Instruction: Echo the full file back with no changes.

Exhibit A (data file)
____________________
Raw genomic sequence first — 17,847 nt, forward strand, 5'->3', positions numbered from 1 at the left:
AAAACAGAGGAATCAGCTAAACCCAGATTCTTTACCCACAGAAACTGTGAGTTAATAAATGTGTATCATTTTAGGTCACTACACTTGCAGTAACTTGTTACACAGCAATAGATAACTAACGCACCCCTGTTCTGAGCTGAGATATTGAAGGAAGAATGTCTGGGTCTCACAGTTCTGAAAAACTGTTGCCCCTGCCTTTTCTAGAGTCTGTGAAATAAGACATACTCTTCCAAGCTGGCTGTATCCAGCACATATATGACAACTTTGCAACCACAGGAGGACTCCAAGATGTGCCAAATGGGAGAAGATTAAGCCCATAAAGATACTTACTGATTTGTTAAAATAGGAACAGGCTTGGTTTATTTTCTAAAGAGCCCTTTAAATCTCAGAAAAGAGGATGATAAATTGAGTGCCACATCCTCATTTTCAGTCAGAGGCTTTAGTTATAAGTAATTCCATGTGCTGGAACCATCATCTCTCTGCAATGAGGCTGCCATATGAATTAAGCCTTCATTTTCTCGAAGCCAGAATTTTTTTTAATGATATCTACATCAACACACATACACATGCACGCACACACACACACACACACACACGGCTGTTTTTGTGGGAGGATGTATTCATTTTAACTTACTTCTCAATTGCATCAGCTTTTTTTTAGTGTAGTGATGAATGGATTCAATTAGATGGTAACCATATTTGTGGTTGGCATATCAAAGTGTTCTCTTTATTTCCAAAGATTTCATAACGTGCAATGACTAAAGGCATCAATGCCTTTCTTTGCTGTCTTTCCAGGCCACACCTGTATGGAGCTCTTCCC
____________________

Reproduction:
Raw genomic sequence first — 17,847 nt, forward strand, 5'->3', positions numbered from 1 at the left:
AAAACAGAGGAATCAGCTAAACCCAGATTCTTTACCCACAGAAACTGTGAGTTAATAAATGTGTATCATTTTAGGTCACTACACTTGCAGTAACTTGTTACACAGCAATAGATAACTAACGCACCCCTGTTCTGAGCTGAGATATTGAAGGAAGAATGTCTGGGTCTCACAGTTCTGAAAAACTGTTGCCCCTGCCTTTTCTAGAGTCTGTGAAATAAGACATACTCTTCCAAGCTGGCTGTATCCAGCACATATATGACAACTTTGCAACCACAGGAGGACTCCAAGATGTGCCAAATGGGAGAAGATTAAGCCCATAAAGATACTTACTGATTTGTTAAAATAGGAACAGGCTTGGTTTATTTTCTAAAGAGCCCTTTAAATCTCAGAAAAGAGGATGATAAATTGAGTGCCACATCCTCATTTTCAGTCAGAGGCTTTAGTTATAAGTAATTCCATGTGCTGGAACCATCATCTCTCTGCAATGAGGCTGCCATATGAATTAAGCCTTCATTTTCTCGAAGCCAGAATTTTTTTTAATGATATCTACATCAACACACATACACATGCACGCACACACACACACACACACACACGGCTGTTTTTGTGGGAGGATGTATTCATTTTAACTTACTTCTCAATTGCATCAGCTTTTTTTTAGTGTAGTGATGAATGGATTCAATTAGATGGTAACCATATTTGTGGTTGGCATATCAAAGTGTTCTCTTTATTTCCAAAGATTTCATAACGTGCAATGACTAAAGGCATCAATGCCTTTCTTTGCTGTCTTTCCAGGCCACACCTGTATGGAGCTCTTCCC